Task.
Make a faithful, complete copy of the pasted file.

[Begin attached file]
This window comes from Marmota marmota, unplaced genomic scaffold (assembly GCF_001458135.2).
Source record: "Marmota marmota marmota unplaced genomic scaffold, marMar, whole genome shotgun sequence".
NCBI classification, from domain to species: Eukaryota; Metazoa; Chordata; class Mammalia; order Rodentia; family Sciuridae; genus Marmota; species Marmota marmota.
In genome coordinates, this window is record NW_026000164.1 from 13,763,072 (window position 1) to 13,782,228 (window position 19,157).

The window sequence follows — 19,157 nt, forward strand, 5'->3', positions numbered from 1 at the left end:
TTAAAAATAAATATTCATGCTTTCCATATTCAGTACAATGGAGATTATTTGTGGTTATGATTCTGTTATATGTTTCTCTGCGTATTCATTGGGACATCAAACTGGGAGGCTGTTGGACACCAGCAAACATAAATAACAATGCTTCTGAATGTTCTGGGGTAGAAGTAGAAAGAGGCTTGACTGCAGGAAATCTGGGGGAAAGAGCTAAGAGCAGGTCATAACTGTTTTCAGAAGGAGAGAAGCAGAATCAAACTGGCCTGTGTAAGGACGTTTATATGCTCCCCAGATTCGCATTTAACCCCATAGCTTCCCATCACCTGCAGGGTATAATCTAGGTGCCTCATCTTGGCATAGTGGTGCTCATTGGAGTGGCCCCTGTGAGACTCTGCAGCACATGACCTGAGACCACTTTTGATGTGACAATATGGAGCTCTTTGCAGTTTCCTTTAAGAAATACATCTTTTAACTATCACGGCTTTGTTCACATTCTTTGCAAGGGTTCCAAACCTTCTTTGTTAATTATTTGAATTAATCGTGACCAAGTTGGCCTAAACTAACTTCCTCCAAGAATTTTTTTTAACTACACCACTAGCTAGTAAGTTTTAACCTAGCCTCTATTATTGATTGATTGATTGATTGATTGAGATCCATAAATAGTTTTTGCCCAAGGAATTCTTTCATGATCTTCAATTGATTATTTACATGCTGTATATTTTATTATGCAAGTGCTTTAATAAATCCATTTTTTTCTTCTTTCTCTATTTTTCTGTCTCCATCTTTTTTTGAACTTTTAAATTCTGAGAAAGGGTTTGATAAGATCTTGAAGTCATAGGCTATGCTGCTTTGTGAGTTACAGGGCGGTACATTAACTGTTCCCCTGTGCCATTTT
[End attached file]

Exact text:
This window comes from Marmota marmota, unplaced genomic scaffold (assembly GCF_001458135.2).
Source record: "Marmota marmota marmota unplaced genomic scaffold, marMar, whole genome shotgun sequence".
NCBI classification, from domain to species: Eukaryota; Metazoa; Chordata; class Mammalia; order Rodentia; family Sciuridae; genus Marmota; species Marmota marmota.
In genome coordinates, this window is record NW_026000164.1 from 13,763,072 (window position 1) to 13,782,228 (window position 19,157).

The window sequence follows — 19,157 nt, forward strand, 5'->3', positions numbered from 1 at the left end:
TTAAAAATAAATATTCATGCTTTCCATATTCAGTACAATGGAGATTATTTGTGGTTATGATTCTGTTATATGTTTCTCTGCGTATTCATTGGGACATCAAACTGGGAGGCTGTTGGACACCAGCAAACATAAATAACAATGCTTCTGAATGTTCTGGGGTAGAAGTAGAAAGAGGCTTGACTGCAGGAAATCTGGGGGAAAGAGCTAAGAGCAGGTCATAACTGTTTTCAGAAGGAGAGAAGCAGAATCAAACTGGCCTGTGTAAGGACGTTTATATGCTCCCCAGATTCGCATTTAACCCCATAGCTTCCCATCACCTGCAGGGTATAATCTAGGTGCCTCATCTTGGCATAGTGGTGCTCATTGGAGTGGCCCCTGTGAGACTCTGCAGCACATGACCTGAGACCACTTTTGATGTGACAATATGGAGCTCTTTGCAGTTTCCTTTAAGAAATACATCTTTTAACTATCACGGCTTTGTTCACATTCTTTGCAAGGGTTCCAAACCTTCTTTGTTAATTATTTGAATTAATCGTGACCAAGTTGGCCTAAACTAACTTCCTCCAAGAATTTTTTTTAACTACACCACTAGCTAGTAAGTTTTAACCTAGCCTCTATTATTGATTGATTGATTGATTGATTGAGATCCATAAATAGTTTTTGCCCAAGGAATTCTTTCATGATCTTCAATTGATTATTTACATGCTGTATATTTTATTATGCAAGTGCTTTAATAAATCCATTTTTTTCTTCTTTCTCTATTTTTCTGTCTCCATCTTTTTTTGAACTTTTAAATTCTGAGAAAGGGTTTGATAAGATCTTGAAGTCATAGGCTATGCTGCTTTGTGAGTTACAGGGCGGTACATTAACTGTTCCCCTGTGCCATTTT